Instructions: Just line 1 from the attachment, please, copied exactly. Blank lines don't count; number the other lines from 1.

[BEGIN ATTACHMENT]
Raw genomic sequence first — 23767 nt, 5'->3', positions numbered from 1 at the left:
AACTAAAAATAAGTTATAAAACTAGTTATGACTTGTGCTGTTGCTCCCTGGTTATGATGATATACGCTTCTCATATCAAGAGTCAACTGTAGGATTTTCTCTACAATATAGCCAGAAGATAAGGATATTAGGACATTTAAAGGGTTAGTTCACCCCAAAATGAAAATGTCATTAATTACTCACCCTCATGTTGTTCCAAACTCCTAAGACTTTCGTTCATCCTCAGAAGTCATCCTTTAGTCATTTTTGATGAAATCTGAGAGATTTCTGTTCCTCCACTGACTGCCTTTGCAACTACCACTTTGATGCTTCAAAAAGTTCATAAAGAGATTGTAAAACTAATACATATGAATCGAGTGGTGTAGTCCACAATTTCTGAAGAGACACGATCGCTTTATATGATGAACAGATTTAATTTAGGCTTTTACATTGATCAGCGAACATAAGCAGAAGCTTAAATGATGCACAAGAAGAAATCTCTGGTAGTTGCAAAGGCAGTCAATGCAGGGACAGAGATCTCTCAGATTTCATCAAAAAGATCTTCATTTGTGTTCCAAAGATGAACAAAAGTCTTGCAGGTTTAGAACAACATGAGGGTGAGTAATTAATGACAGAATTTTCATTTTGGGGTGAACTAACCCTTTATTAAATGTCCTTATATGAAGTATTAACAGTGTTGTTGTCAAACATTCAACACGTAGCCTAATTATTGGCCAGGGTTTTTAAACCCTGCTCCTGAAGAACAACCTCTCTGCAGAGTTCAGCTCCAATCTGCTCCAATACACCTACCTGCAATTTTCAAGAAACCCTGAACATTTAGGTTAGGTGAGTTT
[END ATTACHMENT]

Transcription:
Raw genomic sequence first — 23767 nt, 5'->3', positions numbered from 1 at the left: